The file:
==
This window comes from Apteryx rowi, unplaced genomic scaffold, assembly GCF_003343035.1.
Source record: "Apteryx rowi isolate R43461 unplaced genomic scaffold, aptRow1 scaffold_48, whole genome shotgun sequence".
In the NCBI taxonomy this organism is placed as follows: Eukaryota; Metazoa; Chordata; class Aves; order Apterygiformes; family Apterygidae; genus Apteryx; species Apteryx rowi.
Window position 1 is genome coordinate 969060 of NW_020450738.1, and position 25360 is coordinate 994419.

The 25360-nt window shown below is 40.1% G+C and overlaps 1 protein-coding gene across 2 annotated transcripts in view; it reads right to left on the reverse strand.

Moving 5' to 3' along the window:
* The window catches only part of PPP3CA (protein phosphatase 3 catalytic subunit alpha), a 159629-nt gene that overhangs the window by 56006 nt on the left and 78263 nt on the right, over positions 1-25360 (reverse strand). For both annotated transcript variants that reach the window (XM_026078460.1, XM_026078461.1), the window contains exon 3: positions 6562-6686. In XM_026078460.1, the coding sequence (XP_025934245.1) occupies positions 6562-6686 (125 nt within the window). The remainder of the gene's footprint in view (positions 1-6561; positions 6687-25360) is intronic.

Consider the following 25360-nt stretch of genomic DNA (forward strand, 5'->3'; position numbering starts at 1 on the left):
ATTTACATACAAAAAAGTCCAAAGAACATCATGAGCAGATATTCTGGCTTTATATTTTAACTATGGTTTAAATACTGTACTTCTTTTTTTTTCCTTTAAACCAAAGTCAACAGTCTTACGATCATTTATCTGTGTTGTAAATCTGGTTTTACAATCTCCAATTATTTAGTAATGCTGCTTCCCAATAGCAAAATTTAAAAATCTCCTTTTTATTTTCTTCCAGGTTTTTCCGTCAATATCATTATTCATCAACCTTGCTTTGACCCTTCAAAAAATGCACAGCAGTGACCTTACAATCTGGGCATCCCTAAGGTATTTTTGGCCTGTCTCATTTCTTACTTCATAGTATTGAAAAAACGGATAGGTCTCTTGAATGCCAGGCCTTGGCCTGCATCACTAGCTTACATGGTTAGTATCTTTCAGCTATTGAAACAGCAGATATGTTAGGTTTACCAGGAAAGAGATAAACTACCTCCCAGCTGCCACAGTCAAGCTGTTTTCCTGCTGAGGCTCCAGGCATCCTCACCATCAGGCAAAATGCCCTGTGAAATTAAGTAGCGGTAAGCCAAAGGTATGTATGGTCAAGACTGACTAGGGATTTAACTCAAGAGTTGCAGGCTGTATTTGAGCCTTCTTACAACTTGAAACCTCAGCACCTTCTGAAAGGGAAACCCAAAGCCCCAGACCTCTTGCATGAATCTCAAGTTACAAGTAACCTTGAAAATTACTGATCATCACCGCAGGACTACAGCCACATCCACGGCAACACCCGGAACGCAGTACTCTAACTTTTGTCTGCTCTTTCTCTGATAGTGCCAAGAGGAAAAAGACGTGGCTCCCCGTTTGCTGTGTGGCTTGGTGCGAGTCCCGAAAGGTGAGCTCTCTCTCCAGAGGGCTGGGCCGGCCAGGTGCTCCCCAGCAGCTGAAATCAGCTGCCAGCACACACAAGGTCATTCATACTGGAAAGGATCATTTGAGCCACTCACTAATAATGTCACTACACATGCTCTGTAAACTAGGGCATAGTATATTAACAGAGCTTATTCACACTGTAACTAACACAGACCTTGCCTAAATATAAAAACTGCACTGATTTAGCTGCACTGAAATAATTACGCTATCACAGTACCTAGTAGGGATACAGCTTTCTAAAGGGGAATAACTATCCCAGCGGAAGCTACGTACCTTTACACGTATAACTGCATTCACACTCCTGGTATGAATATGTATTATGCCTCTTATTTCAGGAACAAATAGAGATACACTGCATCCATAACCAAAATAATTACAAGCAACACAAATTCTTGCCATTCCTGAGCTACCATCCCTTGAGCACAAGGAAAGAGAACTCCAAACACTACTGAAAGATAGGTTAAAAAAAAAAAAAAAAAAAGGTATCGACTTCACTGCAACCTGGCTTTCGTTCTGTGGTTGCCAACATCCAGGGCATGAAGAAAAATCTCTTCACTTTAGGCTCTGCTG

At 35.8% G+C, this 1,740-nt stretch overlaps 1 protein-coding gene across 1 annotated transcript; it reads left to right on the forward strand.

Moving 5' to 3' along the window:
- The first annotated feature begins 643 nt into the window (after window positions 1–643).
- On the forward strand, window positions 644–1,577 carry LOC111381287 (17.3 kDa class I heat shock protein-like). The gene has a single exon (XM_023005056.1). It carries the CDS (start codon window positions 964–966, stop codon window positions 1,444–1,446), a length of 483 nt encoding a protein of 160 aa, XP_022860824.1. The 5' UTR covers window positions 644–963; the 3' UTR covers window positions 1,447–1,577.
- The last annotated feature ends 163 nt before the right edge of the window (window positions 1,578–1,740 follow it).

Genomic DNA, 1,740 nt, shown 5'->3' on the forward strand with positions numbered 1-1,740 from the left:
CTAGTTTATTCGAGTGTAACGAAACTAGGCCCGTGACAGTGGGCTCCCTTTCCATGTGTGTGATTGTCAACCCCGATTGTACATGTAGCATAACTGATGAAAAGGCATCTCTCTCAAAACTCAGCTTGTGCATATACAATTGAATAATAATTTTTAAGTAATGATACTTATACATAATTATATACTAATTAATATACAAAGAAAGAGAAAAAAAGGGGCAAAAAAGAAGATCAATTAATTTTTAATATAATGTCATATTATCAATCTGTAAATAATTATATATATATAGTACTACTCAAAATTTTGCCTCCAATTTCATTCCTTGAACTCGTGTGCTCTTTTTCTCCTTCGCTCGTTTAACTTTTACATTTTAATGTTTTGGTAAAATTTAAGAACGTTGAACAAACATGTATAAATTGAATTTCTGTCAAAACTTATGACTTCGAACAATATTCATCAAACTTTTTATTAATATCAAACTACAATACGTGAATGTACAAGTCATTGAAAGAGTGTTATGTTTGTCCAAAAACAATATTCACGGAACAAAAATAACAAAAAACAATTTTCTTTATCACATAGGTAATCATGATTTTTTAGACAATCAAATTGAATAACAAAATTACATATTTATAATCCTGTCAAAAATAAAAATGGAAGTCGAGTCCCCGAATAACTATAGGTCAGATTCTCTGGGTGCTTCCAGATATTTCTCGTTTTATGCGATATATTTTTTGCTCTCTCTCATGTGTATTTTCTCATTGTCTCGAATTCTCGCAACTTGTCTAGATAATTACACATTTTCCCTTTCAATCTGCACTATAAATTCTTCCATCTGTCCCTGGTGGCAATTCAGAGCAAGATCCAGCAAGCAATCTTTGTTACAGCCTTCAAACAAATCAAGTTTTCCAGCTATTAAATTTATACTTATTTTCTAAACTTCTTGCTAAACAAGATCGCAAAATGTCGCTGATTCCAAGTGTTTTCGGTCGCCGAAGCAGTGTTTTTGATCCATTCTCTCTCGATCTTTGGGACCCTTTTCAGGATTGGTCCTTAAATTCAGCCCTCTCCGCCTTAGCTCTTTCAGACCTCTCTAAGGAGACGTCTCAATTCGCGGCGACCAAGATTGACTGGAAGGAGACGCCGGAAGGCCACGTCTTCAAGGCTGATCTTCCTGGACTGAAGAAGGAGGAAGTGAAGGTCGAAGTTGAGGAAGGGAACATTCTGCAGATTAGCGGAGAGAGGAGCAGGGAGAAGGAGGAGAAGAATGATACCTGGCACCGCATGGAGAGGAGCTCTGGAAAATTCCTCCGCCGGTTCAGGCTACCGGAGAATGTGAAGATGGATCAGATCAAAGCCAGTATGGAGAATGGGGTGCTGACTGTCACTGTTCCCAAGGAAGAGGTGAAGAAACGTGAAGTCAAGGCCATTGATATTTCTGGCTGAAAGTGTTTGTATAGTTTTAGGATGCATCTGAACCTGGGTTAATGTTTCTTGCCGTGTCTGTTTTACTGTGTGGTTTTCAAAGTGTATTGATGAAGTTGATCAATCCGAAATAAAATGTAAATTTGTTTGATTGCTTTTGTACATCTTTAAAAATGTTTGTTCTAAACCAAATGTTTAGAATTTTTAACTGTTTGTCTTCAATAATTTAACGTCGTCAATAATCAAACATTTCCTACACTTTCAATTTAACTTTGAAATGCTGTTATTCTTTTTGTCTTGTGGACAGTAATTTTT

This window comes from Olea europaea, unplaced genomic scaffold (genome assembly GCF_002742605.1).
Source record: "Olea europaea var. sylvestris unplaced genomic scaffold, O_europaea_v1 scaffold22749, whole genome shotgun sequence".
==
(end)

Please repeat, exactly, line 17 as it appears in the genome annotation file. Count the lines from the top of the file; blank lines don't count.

This window comes from Olea europaea, unplaced genomic scaffold (genome assembly GCF_002742605.1).